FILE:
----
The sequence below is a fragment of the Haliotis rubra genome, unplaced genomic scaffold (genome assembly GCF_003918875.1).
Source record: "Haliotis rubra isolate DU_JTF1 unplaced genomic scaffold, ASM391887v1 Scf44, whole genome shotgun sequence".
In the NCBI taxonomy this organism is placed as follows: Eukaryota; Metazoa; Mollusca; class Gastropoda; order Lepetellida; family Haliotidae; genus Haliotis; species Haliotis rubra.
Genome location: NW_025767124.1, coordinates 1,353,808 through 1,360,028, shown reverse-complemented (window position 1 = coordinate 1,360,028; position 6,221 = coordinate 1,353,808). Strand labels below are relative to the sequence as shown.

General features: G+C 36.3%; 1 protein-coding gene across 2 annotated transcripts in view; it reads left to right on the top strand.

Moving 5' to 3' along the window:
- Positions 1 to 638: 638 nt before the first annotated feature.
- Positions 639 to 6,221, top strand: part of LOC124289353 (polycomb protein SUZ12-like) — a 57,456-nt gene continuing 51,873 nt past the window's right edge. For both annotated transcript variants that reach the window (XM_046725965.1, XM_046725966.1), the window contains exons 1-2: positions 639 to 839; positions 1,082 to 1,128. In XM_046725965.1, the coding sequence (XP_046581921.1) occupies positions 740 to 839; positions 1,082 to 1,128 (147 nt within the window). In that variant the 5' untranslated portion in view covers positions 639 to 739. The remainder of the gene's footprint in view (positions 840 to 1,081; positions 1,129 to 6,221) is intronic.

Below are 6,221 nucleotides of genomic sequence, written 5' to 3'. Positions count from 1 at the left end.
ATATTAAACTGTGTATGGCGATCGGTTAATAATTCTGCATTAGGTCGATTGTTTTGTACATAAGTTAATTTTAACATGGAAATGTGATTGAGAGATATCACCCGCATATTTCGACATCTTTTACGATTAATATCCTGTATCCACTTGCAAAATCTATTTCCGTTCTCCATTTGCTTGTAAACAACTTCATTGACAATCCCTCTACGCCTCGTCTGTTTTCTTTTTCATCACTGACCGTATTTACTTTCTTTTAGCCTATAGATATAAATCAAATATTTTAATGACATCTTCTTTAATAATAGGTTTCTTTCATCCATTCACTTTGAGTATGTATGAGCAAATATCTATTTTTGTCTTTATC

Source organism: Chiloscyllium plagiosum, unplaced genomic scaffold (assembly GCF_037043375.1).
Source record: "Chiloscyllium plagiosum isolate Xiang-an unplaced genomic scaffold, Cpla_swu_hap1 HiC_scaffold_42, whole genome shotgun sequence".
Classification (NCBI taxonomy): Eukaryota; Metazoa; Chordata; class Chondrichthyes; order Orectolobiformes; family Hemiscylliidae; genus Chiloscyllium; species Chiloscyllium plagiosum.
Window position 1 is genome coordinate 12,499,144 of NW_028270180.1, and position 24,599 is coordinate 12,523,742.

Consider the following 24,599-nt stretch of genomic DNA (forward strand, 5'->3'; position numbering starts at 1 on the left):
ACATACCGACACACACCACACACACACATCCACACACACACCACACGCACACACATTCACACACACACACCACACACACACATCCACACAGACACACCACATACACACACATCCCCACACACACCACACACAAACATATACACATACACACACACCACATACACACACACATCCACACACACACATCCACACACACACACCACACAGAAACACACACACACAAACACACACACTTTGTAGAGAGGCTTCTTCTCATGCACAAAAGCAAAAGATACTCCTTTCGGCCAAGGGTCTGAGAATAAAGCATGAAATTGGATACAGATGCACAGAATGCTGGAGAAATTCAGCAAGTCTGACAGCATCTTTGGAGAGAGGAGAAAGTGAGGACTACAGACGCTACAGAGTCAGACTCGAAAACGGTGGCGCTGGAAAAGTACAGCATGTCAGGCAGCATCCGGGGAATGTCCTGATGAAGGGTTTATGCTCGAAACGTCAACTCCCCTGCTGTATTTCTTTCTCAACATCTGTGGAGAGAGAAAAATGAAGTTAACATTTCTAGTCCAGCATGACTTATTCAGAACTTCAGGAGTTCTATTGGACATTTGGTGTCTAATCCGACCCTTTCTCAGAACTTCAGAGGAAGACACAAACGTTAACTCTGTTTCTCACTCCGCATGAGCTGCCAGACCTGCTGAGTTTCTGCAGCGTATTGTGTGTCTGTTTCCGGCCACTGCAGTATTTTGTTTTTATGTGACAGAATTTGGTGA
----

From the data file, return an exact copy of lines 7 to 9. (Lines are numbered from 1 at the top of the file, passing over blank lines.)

- Positions 1 to 638: 638 nt before the first annotated feature.
- Positions 639 to 6,221, top strand: part of LOC124289353 (polycomb protein SUZ12-like) — a 57,456-nt gene continuing 51,873 nt past the window's right edge. For both annotated transcript variants that reach the window (XM_046725965.1, XM_046725966.1), the window contains exons 1-2: positions 639 to 839; positions 1,082 to 1,128. In XM_046725965.1, the coding sequence (XP_046581921.1) occupies positions 740 to 839; positions 1,082 to 1,128 (147 nt within the window). In that variant the 5' untranslated portion in view covers positions 639 to 739. The remainder of the gene's footprint in view (positions 840 to 1,081; positions 1,129 to 6,221) is intronic.

Below are 6,221 nucleotides of genomic sequence, written 5' to 3'. Positions count from 1 at the left end.